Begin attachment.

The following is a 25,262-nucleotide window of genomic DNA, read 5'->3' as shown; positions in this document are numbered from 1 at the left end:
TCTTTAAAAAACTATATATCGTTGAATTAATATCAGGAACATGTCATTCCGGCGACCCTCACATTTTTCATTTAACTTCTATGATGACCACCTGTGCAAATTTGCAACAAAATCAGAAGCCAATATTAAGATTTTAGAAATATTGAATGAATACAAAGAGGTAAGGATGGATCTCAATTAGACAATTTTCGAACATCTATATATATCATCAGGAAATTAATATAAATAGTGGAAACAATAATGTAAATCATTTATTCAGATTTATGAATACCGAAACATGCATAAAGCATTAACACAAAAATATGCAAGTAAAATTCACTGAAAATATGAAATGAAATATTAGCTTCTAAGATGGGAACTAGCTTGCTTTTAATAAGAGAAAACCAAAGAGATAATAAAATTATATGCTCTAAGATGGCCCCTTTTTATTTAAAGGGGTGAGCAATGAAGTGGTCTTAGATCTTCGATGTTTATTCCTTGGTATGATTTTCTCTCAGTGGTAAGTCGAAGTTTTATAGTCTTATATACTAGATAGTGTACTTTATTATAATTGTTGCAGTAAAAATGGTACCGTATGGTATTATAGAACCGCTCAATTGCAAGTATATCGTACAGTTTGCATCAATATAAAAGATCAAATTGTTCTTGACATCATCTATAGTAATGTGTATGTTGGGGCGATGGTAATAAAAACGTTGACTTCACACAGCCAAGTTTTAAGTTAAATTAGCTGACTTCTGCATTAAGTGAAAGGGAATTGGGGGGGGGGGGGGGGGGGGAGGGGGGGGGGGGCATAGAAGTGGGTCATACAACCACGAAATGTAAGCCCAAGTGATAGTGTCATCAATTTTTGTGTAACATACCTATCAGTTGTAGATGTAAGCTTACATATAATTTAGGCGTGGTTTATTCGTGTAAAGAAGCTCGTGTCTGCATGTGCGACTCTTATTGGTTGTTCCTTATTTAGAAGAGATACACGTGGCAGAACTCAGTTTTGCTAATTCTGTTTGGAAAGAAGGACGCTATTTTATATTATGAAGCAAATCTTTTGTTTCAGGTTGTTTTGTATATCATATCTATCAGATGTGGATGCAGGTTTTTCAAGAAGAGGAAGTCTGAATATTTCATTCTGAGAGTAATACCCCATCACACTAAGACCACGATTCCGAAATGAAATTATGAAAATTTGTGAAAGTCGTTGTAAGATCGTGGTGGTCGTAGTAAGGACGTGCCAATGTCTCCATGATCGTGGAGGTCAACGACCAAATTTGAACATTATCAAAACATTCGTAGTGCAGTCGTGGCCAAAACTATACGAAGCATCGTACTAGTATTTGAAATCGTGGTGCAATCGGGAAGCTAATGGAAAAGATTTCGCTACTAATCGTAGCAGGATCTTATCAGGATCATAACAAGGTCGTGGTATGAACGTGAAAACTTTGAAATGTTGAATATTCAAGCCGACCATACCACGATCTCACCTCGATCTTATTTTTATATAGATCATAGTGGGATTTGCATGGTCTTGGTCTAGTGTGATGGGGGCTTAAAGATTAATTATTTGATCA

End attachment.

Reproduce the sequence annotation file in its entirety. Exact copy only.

The following is a 25,262-nucleotide window of genomic DNA, read 5'->3' as shown; positions in this document are numbered from 1 at the left end:
TCTTTAAAAAACTATATATCGTTGAATTAATATCAGGAACATGTCATTCCGGCGACCCTCACATTTTTCATTTAACTTCTATGATGACCACCTGTGCAAATTTGCAACAAAATCAGAAGCCAATATTAAGATTTTAGAAATATTGAATGAATACAAAGAGGTAAGGATGGATCTCAATTAGACAATTTTCGAACATCTATATATATCATCAGGAAATTAATATAAATAGTGGAAACAATAATGTAAATCATTTATTCAGATTTATGAATACCGAAACATGCATAAAGCATTAACACAAAAATATGCAAGTAAAATTCACTGAAAATATGAAATGAAATATTAGCTTCTAAGATGGGAACTAGCTTGCTTTTAATAAGAGAAAACCAAAGAGATAATAAAATTATATGCTCTAAGATGGCCCCTTTTTATTTAAAGGGGTGAGCAATGAAGTGGTCTTAGATCTTCGATGTTTATTCCTTGGTATGATTTTCTCTCAGTGGTAAGTCGAAGTTTTATAGTCTTATATACTAGATAGTGTACTTTATTATAATTGTTGCAGTAAAAATGGTACCGTATGGTATTATAGAACCGCTCAATTGCAAGTATATCGTACAGTTTGCATCAATATAAAAGATCAAATTGTTCTTGACATCATCTATAGTAATGTGTATGTTGGGGCGATGGTAATAAAAACGTTGACTTCACACAGCCAAGTTTTAAGTTAAATTAGCTGACTTCTGCATTAAGTGAAAGGGAATTGGGGGGGGGGGGGGGGGGGGAGGGGGGGGGGGGCATAGAAGTGGGTCATACAACCACGAAATGTAAGCCCAAGTGATAGTGTCATCAATTTTTGTGTAACATACCTATCAGTTGTAGATGTAAGCTTACATATAATTTAGGCGTGGTTTATTCGTGTAAAGAAGCTCGTGTCTGCATGTGCGACTCTTATTGGTTGTTCCTTATTTAGAAGAGATACACGTGGCAGAACTCAGTTTTGCTAATTCTGTTTGGAAAGAAGGACGCTATTTTATATTATGAAGCAAATCTTTTGTTTCAGGTTGTTTTGTATATCATATCTATCAGATGTGGATGCAGGTTTTTCAAGAAGAGGAAGTCTGAATATTTCATTCTGAGAGTAATACCCCATCACACTAAGACCACGATTCCGAAATGAAATTATGAAAATTTGTGAAAGTCGTTGTAAGATCGTGGTGGTCGTAGTAAGGACGTGCCAATGTCTCCATGATCGTGGAGGTCAACGACCAAATTTGAACATTATCAAAACATTCGTAGTGCAGTCGTGGCCAAAACTATACGAAGCATCGTACTAGTATTTGAAATCGTGGTGCAATCGGGAAGCTAATGGAAAAGATTTCGCTACTAATCGTAGCAGGATCTTATCAGGATCATAACAAGGTCGTGGTATGAACGTGAAAACTTTGAAATGTTGAATATTCAAGCCGACCATACCACGATCTCACCTCGATCTTATTTTTATATAGATCATAGTGGGATTTGCATGGTCTTGGTCTAGTGTGATGGGGGCTTAAAGATTAATTATTTGATCA